The Ephrata Cloister – Ephrata, Pennsylvania - Atlas Obscura

The Ephrata Cloister

Ephrata, Pennsylvania

What looks like a simple quaint estate in rural Pennsylvania was in the 18th century home to a small monastic community.  


In the middle of the 18th-century, a group of nearly 300 men and women in rural Pennsylvania retreated from their material lives and became part of the Ephrata Cloister, a religious community founded by a German immigrant named Conrad Beissel.

Beissel, a baker who was also a religious philosopher, left his homeland in 1720 when his ideas clashed with those of the German church and sought refuge in Pennsylvania. Here too, his radical thoughts about forms of worship became a cause of dissent at the new congregation.

In 1732, when he moved to the Cocalico region of Pennsylvania to live like a hermit, his followers or religious ‘solitaries’ joined him there and the Ephrata community came into existence.

It began as a small hermitage but soon grew in size and in 1735, Kedar, the first large building on the premises was constructed. Members lived in spartan dormitories and followed a strict daily timetable. While many of the members were celibate, a number of families also lived on the property, which soon extended across 250 acres.

Meditation and prayer were an integral part of days at the Cloister, as were chores, farming, and upkeep of the property. The group became well-known for its acapella music and German calligraphy. A fully functioning publishing center, complete with a paper mill, printing office, and bookbinding operation, was established on the premises.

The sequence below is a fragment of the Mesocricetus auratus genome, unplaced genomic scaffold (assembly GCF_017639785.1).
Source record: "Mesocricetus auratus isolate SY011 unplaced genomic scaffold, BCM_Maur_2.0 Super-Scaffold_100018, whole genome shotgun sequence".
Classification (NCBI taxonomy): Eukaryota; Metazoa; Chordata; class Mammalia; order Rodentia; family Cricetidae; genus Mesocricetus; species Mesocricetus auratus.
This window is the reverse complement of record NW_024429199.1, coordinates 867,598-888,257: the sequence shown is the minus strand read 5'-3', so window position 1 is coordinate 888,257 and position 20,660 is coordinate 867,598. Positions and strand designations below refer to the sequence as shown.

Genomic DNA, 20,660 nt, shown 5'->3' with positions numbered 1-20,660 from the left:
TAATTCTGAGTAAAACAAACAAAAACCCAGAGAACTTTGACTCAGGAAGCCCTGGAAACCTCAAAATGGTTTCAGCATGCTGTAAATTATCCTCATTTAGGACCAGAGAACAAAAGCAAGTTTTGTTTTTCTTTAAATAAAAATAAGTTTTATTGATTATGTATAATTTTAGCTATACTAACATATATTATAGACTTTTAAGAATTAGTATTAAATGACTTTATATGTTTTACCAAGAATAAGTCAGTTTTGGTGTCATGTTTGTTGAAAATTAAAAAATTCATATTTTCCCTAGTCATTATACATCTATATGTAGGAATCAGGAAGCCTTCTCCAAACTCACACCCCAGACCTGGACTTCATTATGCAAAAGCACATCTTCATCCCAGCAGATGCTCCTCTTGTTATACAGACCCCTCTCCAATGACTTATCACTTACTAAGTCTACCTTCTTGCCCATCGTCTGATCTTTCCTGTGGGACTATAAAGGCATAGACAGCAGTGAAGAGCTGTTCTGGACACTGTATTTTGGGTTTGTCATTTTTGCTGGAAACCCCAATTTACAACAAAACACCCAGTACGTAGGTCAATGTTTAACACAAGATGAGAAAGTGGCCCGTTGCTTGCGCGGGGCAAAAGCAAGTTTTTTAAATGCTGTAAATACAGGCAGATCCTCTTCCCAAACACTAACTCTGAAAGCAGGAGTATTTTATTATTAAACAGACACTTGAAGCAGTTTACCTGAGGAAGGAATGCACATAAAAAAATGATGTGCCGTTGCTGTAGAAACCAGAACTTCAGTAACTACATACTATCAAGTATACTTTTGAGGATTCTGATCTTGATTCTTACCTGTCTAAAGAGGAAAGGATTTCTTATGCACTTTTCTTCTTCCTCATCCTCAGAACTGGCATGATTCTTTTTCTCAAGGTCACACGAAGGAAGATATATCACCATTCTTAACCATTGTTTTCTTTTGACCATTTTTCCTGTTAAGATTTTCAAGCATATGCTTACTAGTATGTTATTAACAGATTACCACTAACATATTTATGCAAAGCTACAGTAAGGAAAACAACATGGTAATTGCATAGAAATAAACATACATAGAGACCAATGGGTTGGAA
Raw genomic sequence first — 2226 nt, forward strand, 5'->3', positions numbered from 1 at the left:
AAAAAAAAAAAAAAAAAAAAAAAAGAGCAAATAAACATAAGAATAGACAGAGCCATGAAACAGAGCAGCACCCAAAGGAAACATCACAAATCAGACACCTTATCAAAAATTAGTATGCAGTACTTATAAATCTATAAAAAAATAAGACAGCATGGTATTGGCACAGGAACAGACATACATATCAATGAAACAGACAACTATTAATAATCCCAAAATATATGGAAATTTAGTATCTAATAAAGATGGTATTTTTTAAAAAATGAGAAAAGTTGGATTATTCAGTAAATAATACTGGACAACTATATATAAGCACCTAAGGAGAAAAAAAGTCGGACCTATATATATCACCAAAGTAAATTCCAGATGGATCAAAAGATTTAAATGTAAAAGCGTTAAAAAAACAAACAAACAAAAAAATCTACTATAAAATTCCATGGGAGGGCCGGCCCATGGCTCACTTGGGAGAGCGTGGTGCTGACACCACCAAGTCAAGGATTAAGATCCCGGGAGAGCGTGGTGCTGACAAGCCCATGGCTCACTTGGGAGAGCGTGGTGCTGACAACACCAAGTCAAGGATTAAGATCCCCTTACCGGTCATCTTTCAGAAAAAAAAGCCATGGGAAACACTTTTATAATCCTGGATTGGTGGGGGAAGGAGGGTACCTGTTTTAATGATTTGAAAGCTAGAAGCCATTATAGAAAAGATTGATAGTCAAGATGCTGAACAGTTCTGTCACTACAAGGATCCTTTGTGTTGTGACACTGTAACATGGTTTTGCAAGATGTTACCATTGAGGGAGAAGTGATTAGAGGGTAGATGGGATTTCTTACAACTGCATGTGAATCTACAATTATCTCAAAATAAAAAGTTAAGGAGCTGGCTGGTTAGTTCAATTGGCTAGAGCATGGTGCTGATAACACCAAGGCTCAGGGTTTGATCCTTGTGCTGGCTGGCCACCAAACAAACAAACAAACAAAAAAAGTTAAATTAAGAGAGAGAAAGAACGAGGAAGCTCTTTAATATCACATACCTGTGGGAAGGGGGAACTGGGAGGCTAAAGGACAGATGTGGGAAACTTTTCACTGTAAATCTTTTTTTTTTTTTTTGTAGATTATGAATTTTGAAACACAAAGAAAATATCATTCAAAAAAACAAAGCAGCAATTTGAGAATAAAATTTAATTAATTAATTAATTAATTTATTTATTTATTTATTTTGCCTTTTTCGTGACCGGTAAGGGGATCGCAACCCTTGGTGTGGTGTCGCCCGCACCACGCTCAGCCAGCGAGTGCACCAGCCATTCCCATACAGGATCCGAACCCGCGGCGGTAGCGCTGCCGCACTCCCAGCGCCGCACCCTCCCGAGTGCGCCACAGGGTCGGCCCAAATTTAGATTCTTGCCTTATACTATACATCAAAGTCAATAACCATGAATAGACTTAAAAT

Beissel’s death in 1768 triggered the slow decline of the Ephrata way of life, and his successor Peter Miller struggled to attract new followers and keep the movement alive. The remaining members formed the German Seventh Day Baptist Church and the buildings on the premises were repurposed and modified to serve new resident families. 

In 1941, the structures of the Cloister were taken over by the Commonwealth of Pennsylvania and the original buildings were restored.

Today, visitors to the Cloister can walk through the once self-reliant property and see the restored interiors of the dormitories and workspaces, as well as Beissel’s house, to get a sense of its unique residents and their secluded lifestyle.

Know Before You Go

Note it's a $10 admission (for adults, $6.00 for children) and they are only open Thursday through Sundays.

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